It has been a mind-bending, head-spinning few weeks. We’ve heard and watched Donald Trump say abhorrent things about women; many folks, me included, responded to these comments.
Trump has been rightly condemned for his remarks. They are beyond the pale. We should note, however, that Trump’s comments and behavior fit rather well with an amoral, sex-at-the-center kind of age. America has largely vanquished the moral scolds–including many evangelicals–from the public square. Though it is unspeakably fuzzy in nature, many people believe the lazy secularist line about politics and religion: “This country is founded on the separation of church and state!” Add in the push to mainstream transgender and homosexual identity and you wind up with a polis that is essentially shorn of any tie to religion.
So, keep score here, friends: this is what we’re told we should want. We should want a world without religious practices and sexual standards. The old orthodoxy, we are instructed, needs to crumble. In its place comes a new sexual regime, one in which you can do what you want, and nobody can be involved in your bedroom decisions. In such a framework, we are not accountable to God or really to anyone else. Provided consent is in the mix, anything goes.
We cannot miss the strikingly double-minded nature of our culture. The same zeitgeist that created Trump, that aided and abetted him, now wishes to cut him down. It is true that Trump’s appetite exceeded his rule-keeping. But for decades, Trump has been acting like modern sexual mores free him to act. He can be a lothario without shame. He can destroy marriages without a second thought. Outside of consent, he can do what he pleases, and we should not only allow him to do so, but cheer him for doing so.
This brings us to a second awful reality: under the new sexual regime, women suffer most. Frequently, Christian men are portrayed by the media as being awful for women. These sorts of men rob women of agency and treat women unkindly, we commonly hear. But here is the truth: Christianity calls men to die to their wickedness. As Gavin Peacock and I have written, it trains men to treat women with great kindness and holiness. Through its doctrine of conversion and grace-fueled sanctification (growth in godliness), it disciplines men and gives them a standard of behavior to meet–namely, Jesus Christ himself.
It is true that Christianity does teach a certain order in the home and the church, and that is not popular in modern culture. After all, submission is bad–actually, no, it’s not. It’s bad, except when you’re submitting to a sexual predator who abuses you for fun. Such is female “empowerment” in the age of 50 Shades of Grey. In contrast, Christian men are called to be loving “heads” of wives, laying their lives down for women, putting sin to death (Eph. 5:22-33; 1 Cor. 6:9-11). We treat younger women as sisters, and older women as mothers (1 Tim. 5:2). If men seek to harm and prey on women we know, we do all we can to stop them, bringing them before both civil authorities and the church (1 Cor. 5:9-13). The same faith that calls men to lead women in the home and the church is the faith that calls men to reverence women.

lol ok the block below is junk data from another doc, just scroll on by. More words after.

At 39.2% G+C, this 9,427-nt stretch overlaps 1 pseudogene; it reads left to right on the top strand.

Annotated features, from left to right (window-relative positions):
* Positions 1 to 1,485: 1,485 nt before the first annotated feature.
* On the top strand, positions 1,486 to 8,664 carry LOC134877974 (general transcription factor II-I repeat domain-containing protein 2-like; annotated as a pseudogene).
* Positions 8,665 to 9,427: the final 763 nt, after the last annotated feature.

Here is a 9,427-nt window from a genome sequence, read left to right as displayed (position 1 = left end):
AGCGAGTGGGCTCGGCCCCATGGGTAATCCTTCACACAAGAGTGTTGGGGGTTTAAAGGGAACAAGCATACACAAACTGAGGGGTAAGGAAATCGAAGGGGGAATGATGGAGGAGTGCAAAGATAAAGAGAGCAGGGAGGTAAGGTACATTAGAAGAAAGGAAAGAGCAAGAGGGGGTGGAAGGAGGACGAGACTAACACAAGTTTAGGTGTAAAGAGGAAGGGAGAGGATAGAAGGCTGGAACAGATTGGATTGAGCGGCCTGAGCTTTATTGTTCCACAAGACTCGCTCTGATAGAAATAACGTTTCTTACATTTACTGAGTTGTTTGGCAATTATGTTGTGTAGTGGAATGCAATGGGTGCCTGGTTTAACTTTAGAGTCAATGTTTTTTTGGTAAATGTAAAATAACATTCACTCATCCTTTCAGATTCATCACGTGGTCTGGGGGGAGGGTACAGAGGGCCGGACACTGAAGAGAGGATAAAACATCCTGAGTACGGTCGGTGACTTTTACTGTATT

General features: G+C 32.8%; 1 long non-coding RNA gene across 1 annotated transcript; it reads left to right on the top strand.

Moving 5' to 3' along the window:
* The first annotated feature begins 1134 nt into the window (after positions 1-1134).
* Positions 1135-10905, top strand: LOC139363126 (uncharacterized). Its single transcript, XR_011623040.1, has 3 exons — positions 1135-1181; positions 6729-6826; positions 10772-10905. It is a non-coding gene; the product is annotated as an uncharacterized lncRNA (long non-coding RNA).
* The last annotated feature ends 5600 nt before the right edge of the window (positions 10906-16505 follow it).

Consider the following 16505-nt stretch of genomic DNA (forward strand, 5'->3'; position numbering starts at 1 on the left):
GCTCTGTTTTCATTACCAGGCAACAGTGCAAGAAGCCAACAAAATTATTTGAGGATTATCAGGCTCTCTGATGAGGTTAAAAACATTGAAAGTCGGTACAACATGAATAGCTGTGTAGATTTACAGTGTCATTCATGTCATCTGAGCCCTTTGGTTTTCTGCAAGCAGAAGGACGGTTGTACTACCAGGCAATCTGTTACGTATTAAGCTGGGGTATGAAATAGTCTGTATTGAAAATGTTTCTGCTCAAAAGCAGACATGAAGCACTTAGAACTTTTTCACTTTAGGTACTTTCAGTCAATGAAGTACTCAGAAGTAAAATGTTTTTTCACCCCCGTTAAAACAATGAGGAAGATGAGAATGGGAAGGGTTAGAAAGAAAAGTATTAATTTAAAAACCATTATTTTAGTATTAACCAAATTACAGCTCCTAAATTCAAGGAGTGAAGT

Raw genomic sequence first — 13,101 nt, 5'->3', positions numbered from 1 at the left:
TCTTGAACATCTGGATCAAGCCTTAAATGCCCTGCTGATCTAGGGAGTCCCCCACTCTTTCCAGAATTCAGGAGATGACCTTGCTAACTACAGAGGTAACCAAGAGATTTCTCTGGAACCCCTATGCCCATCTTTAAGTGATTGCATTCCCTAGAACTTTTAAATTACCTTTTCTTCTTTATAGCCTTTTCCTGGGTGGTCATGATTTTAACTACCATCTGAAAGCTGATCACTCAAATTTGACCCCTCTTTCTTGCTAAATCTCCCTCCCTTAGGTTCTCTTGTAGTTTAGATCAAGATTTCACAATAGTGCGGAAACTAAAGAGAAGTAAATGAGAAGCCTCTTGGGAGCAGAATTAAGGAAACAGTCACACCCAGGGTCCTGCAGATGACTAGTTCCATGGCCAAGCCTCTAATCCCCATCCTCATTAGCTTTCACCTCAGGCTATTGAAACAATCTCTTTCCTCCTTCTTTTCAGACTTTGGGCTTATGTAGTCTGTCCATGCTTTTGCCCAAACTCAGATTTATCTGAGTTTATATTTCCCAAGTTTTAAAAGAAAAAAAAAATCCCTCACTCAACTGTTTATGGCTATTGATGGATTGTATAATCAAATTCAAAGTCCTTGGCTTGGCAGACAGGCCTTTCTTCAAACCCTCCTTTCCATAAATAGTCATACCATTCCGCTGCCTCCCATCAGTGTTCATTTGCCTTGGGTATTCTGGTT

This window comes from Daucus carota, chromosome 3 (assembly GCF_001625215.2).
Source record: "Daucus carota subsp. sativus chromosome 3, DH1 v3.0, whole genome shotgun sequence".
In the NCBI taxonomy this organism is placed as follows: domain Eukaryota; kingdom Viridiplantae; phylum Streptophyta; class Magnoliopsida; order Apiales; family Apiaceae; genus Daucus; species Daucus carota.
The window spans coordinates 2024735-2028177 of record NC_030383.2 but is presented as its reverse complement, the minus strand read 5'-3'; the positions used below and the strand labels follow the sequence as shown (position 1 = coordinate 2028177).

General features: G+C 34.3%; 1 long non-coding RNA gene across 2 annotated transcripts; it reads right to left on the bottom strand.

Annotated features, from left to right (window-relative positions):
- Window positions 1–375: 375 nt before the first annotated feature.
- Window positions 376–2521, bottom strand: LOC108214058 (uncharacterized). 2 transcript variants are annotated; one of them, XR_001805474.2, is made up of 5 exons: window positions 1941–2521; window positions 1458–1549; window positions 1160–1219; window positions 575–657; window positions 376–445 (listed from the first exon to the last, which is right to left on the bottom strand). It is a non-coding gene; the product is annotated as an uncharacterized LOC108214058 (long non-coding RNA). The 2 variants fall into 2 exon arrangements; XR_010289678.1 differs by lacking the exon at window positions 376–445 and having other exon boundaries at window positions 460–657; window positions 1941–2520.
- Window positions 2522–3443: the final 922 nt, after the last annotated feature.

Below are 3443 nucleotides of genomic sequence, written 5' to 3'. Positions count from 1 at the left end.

In such a pagan culture, we see how vital the church’s vision of sexuality is. So much of what we must do in days ahead is help men and women who have been sold a false picture of the new sexual order recover from it. Pastors must train young men in Christ-powered self-denial, holiness, and reverence for women. Churches filled with kind older women need to help young women see that their worth lies not in their sexuality, but in their status as an image-bearer, and in the gospel of grace. This work is going to be one-person-at-a-time kind of work. It will require patience and commitment. In other words, it will be what most ministry truly is: anonymous, gradual, sometimes frustrating, speckled with encouraging progress, and ultimately glorious.
The sexual revolution is not finished with its work. Donald Trump is not the apotheosis of this project. It has many more men and women in its sights. It will be very glad to ensnare them, teach them its codes, partner with their depravity, and then destroy them. This is not a new project. It is an ancient one (see Gen. 3). In response to it, the church’s call is not to scrub itself of its teaching on the sexes. It is not to gender-neutralize its discipleship. The church has the chance to give young men and women a counter-cultural vision of their manhood and their womanhood. It can show them the telos of sex and the pathway to joy.
It can help them see with fresh eyes the happiness of holiness, the beauty of the complementary sexes, and the glory of God. In doing so, the church constitutes its own sexual revolution, one that puts the culture’s version to shame.
Image: Donald Trump, image by Marc Nozell, Merrimack, NH, Feb. 2016, from Wikimedia Commons